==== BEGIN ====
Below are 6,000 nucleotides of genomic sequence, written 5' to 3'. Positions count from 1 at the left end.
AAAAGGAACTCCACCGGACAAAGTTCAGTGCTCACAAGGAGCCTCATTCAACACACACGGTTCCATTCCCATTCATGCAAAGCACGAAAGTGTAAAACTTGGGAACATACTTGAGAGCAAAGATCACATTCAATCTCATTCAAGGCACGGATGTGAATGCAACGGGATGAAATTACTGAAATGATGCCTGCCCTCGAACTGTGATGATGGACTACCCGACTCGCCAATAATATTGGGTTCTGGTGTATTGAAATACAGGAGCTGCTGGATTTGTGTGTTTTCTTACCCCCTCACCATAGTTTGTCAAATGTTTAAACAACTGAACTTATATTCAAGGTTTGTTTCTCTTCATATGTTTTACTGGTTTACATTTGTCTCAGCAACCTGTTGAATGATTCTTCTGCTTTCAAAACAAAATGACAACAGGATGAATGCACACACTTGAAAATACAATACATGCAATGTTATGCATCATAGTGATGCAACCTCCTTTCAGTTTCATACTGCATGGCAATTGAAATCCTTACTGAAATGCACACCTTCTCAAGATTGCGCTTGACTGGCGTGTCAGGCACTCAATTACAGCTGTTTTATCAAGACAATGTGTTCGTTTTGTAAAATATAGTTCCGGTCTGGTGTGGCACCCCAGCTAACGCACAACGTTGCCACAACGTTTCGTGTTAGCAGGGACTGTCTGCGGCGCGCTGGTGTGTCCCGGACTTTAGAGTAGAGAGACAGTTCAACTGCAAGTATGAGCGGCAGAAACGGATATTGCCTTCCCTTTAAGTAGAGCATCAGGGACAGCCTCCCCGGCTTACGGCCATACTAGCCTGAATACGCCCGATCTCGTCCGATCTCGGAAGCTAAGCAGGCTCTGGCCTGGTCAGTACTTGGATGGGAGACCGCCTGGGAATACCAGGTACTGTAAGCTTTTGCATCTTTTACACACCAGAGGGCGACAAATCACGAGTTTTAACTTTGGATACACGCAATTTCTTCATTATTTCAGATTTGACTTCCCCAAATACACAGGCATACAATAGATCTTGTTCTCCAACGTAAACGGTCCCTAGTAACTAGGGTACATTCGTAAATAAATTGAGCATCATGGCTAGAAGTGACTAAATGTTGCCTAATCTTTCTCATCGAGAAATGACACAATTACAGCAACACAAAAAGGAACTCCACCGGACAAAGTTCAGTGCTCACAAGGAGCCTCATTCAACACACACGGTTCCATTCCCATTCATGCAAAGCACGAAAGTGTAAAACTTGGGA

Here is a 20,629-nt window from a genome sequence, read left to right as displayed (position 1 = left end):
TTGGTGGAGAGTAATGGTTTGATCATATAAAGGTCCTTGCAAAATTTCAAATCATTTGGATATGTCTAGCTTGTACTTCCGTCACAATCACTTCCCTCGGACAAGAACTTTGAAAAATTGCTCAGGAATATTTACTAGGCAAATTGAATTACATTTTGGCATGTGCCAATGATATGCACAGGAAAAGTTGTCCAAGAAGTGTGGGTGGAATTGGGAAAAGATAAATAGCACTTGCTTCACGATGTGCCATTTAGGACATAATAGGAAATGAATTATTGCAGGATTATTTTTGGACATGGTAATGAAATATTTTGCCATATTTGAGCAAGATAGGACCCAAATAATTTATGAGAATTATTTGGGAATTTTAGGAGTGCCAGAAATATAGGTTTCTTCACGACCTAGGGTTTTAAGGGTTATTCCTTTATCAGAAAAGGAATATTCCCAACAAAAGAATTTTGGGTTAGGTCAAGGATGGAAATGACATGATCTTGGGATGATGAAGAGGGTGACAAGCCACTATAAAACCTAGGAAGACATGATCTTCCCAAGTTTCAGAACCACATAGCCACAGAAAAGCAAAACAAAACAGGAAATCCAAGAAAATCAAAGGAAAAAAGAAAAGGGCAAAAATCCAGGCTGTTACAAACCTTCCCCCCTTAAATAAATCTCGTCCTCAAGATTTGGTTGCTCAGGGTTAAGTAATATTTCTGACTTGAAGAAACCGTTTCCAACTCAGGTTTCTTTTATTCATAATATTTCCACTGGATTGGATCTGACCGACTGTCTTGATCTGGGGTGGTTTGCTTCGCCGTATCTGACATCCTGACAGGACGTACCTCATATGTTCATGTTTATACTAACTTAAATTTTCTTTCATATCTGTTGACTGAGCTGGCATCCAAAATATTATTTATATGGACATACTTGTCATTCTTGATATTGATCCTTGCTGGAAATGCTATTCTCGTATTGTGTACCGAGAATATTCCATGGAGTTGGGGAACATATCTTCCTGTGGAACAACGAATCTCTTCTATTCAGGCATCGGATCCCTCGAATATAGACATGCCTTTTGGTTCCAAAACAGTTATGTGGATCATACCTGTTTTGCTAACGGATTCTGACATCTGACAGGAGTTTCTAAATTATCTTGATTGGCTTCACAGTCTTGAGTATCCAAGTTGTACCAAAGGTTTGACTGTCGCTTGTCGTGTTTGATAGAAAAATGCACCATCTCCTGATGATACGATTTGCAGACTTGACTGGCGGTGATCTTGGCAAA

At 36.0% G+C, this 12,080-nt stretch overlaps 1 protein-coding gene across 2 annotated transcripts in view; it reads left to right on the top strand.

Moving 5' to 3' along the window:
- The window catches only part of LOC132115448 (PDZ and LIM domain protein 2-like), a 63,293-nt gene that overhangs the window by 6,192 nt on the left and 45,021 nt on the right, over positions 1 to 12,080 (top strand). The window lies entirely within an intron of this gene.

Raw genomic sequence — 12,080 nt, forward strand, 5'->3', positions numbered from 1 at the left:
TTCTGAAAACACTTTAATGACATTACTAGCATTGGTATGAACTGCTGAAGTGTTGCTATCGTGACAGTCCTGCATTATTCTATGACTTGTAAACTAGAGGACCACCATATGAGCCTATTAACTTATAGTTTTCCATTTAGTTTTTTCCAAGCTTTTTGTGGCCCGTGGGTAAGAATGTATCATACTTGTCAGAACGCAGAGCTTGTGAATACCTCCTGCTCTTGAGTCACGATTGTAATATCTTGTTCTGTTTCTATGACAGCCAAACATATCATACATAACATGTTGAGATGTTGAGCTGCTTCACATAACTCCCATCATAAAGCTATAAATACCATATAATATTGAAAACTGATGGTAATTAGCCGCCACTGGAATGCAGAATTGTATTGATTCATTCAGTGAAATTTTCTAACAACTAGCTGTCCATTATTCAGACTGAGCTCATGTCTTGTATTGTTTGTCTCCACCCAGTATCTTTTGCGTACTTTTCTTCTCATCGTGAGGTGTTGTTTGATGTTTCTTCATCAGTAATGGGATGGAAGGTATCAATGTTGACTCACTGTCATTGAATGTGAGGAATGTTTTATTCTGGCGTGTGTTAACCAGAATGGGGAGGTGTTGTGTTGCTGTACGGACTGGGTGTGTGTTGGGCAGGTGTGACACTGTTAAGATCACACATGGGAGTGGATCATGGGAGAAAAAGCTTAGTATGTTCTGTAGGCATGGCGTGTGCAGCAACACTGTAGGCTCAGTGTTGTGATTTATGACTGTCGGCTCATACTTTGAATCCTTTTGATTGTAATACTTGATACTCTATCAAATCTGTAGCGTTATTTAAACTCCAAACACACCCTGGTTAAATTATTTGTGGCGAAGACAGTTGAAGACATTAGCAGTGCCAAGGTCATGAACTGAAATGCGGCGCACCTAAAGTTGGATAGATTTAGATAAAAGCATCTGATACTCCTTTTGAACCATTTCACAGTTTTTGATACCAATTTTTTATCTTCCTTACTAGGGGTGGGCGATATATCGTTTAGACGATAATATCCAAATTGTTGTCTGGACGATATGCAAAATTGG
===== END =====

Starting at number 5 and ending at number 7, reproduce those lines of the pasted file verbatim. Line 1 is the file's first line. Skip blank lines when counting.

At 36.0% G+C, this 12,080-nt stretch overlaps 1 protein-coding gene across 2 annotated transcripts in view; it reads left to right on the top strand.

Moving 5' to 3' along the window:
- The window catches only part of LOC132115448 (PDZ and LIM domain protein 2-like), a 63,293-nt gene that overhangs the window by 6,192 nt on the left and 45,021 nt on the right, over positions 1 to 12,080 (top strand). The window lies entirely within an intron of this gene.